Staple in this corner
© James E. Mickle and Patricia M. Aune 2009
1. Perform a nutritional analysis on your diet.
2. Estimate and measure your caloric needs and outputs.
3. Compare the nutritional value of various foods.
1. Read Chapter 21.13 - 21.20 in Campbell
ed. or 21.14 -21.24 in the 5
ed. or 21.14 – 21.23 in 6
2. This lab requires the use of a pedometer. Completion of at least 5 lab units, with write-ups
submitted and quizzes taken, is required before the equipment will be sent to you. In
addition, you must submit the completed request for equipment on the last page of this
lab unit. In addition, please send an e-mail request for the equipment to
email@example.com or firstname.lastname@example.org.
This entire completed lab unit, including all tables and questions.
All organisms require a source of energy and raw materials for growth, maintenance, and
is the study of the needs, use and acquisition of the complex of organic
and inorganic substances referred to as
. Some organisms, such as plants, require only
inorganic substances from their environment and have the ability to fashion these inorganic
substances directly into organic substances. Other organisms, such as animals, must have an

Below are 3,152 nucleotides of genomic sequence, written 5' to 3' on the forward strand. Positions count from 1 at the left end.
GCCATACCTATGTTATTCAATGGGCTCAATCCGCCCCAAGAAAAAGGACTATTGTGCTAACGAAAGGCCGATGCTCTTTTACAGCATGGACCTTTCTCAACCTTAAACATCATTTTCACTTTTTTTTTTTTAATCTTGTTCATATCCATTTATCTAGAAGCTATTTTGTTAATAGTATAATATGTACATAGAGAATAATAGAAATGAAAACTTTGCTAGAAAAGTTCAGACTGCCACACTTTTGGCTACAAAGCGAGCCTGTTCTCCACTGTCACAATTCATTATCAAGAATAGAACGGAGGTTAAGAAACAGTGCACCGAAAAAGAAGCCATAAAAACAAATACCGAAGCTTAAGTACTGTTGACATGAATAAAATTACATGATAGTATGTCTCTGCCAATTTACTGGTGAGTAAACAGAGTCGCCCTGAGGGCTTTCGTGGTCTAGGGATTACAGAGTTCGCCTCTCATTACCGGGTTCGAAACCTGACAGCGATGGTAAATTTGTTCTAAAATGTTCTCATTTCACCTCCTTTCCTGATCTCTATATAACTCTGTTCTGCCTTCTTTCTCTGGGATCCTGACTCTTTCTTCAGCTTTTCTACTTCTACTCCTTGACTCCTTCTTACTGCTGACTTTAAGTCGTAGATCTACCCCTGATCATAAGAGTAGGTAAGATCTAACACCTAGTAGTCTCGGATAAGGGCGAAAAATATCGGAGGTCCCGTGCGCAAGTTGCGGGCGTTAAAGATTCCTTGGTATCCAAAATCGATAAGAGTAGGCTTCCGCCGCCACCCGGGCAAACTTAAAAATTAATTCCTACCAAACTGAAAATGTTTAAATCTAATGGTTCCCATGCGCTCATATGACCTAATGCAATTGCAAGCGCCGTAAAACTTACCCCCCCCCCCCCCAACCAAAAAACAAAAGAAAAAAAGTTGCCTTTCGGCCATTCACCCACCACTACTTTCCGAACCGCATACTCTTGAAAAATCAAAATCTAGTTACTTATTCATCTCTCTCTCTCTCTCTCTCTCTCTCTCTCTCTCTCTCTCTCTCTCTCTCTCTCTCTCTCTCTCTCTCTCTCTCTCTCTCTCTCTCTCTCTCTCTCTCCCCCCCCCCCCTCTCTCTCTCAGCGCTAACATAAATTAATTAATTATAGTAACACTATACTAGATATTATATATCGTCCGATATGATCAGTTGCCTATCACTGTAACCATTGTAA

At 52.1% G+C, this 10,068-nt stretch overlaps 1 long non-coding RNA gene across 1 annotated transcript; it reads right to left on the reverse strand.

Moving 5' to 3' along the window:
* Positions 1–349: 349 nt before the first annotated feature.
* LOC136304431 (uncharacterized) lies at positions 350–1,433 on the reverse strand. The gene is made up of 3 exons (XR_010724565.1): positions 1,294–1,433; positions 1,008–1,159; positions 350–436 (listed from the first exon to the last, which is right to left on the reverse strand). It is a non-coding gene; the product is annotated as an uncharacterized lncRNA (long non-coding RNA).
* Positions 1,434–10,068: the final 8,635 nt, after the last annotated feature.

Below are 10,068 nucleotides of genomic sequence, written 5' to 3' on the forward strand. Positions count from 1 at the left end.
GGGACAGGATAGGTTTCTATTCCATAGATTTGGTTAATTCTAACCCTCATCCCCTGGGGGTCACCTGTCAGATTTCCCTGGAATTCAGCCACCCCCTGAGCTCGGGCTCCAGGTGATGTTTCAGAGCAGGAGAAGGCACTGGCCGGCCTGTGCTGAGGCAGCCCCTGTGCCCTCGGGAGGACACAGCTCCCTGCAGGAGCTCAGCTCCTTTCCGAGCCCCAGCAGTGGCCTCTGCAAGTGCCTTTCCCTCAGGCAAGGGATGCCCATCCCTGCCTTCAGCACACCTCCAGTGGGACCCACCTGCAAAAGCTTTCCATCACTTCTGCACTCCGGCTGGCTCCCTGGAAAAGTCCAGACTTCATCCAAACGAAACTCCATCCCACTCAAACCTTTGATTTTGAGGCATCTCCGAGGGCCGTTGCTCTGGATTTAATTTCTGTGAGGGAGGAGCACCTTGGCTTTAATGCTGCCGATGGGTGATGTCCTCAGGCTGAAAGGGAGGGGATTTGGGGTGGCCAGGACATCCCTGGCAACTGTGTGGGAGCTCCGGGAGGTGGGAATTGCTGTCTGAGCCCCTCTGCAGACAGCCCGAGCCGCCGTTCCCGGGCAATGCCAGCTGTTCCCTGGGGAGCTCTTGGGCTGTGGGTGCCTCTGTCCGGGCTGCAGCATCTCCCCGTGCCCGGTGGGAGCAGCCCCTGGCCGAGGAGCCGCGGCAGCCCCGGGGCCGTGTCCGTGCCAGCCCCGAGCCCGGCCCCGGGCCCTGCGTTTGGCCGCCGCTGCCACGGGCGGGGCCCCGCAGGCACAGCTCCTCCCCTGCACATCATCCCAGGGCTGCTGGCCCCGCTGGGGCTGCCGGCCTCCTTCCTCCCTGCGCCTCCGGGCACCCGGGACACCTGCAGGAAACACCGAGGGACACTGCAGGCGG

outside source of organic foodstuffs.
Animals, unlike photosynthetic plants, must have an external source of organic compounds as a
part of their food. Included in these organics must be those amino acids and vitamins that they
cannot manufacture in their bodies and therefore must be in the diet. Like plants, animals must
have external sources of minerals.
For this activity, you will maintain a record of all the food that you eat for a five day period. In lab,
you will analyze the diet you have recorded using a computer software package that gives
nutritional information about the food that you have eaten. You can then evaluate your diet for
nutritional excesses and deficiencies. This information will allow you to make modifications in
your diet as necessary.
Estimate Your Energy Needs
Your energy needs have two components: the basal metabolic rate (BMR) and energy for
activities. The BMR is defined as energy needs at rest. BMR varies with height, weight, gender,
and age. Energy for activities includes the energy needed for skeletal muscle action. This varies
with the level of activity which is correlated to a certain extent with occupation. In order to
estimate you total energy needs, we must estimate each of these two components.